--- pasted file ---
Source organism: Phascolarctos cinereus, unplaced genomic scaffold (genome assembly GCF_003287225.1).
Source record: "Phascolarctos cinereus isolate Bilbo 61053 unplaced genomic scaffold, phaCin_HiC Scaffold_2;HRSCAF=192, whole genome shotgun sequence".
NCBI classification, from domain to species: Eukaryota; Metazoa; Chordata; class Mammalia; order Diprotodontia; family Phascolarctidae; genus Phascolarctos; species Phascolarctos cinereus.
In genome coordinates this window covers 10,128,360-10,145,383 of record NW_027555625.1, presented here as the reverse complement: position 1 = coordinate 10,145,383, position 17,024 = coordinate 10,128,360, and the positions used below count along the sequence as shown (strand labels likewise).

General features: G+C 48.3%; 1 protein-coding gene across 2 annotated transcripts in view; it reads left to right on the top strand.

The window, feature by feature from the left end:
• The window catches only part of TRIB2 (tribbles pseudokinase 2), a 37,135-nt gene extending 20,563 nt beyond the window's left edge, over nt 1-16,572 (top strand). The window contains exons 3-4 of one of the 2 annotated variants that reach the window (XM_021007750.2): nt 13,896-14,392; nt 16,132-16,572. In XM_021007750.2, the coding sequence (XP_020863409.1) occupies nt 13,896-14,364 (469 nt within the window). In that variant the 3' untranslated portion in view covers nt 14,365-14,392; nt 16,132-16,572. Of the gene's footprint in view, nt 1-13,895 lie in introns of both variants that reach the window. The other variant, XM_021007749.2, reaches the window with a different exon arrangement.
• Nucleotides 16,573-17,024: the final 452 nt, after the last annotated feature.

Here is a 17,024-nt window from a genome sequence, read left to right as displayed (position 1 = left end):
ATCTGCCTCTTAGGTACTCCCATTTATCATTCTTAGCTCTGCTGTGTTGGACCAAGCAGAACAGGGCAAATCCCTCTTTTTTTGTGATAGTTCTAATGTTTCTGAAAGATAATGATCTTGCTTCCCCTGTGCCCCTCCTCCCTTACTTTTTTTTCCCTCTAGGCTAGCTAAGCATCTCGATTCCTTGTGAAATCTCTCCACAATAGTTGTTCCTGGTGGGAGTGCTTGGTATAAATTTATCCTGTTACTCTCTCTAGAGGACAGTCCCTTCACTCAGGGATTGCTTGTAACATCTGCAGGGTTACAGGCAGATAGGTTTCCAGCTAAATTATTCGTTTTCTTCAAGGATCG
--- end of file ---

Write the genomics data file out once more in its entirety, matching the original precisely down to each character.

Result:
Source organism: Phascolarctos cinereus, unplaced genomic scaffold (genome assembly GCF_003287225.1).
Source record: "Phascolarctos cinereus isolate Bilbo 61053 unplaced genomic scaffold, phaCin_HiC Scaffold_2;HRSCAF=192, whole genome shotgun sequence".
NCBI classification, from domain to species: Eukaryota; Metazoa; Chordata; class Mammalia; order Diprotodontia; family Phascolarctidae; genus Phascolarctos; species Phascolarctos cinereus.
In genome coordinates this window covers 10,128,360-10,145,383 of record NW_027555625.1, presented here as the reverse complement: position 1 = coordinate 10,145,383, position 17,024 = coordinate 10,128,360, and the positions used below count along the sequence as shown (strand labels likewise).

General features: G+C 48.3%; 1 protein-coding gene across 2 annotated transcripts in view; it reads left to right on the top strand.

The window, feature by feature from the left end:
• The window catches only part of TRIB2 (tribbles pseudokinase 2), a 37,135-nt gene extending 20,563 nt beyond the window's left edge, over nt 1-16,572 (top strand). The window contains exons 3-4 of one of the 2 annotated variants that reach the window (XM_021007750.2): nt 13,896-14,392; nt 16,132-16,572. In XM_021007750.2, the coding sequence (XP_020863409.1) occupies nt 13,896-14,364 (469 nt within the window). In that variant the 3' untranslated portion in view covers nt 14,365-14,392; nt 16,132-16,572. Of the gene's footprint in view, nt 1-13,895 lie in introns of both variants that reach the window. The other variant, XM_021007749.2, reaches the window with a different exon arrangement.
• Nucleotides 16,573-17,024: the final 452 nt, after the last annotated feature.

Here is a 17,024-nt window from a genome sequence, read left to right as displayed (position 1 = left end):
ATCTGCCTCTTAGGTACTCCCATTTATCATTCTTAGCTCTGCTGTGTTGGACCAAGCAGAACAGGGCAAATCCCTCTTTTTTTGTGATAGTTCTAATGTTTCTGAAAGATAATGATCTTGCTTCCCCTGTGCCCCTCCTCCCTTACTTTTTTTTCCCTCTAGGCTAGCTAAGCATCTCGATTCCTTGTGAAATCTCTCCACAATAGTTGTTCCTGGTGGGAGTGCTTGGTATAAATTTATCCTGTTACTCTCTCTAGAGGACAGTCCCTTCACTCAGGGATTGCTTGTAACATCTGCAGGGTTACAGGCAGATAGGTTTCCAGCTAAATTATTCGTTTTCTTCAAGGATCG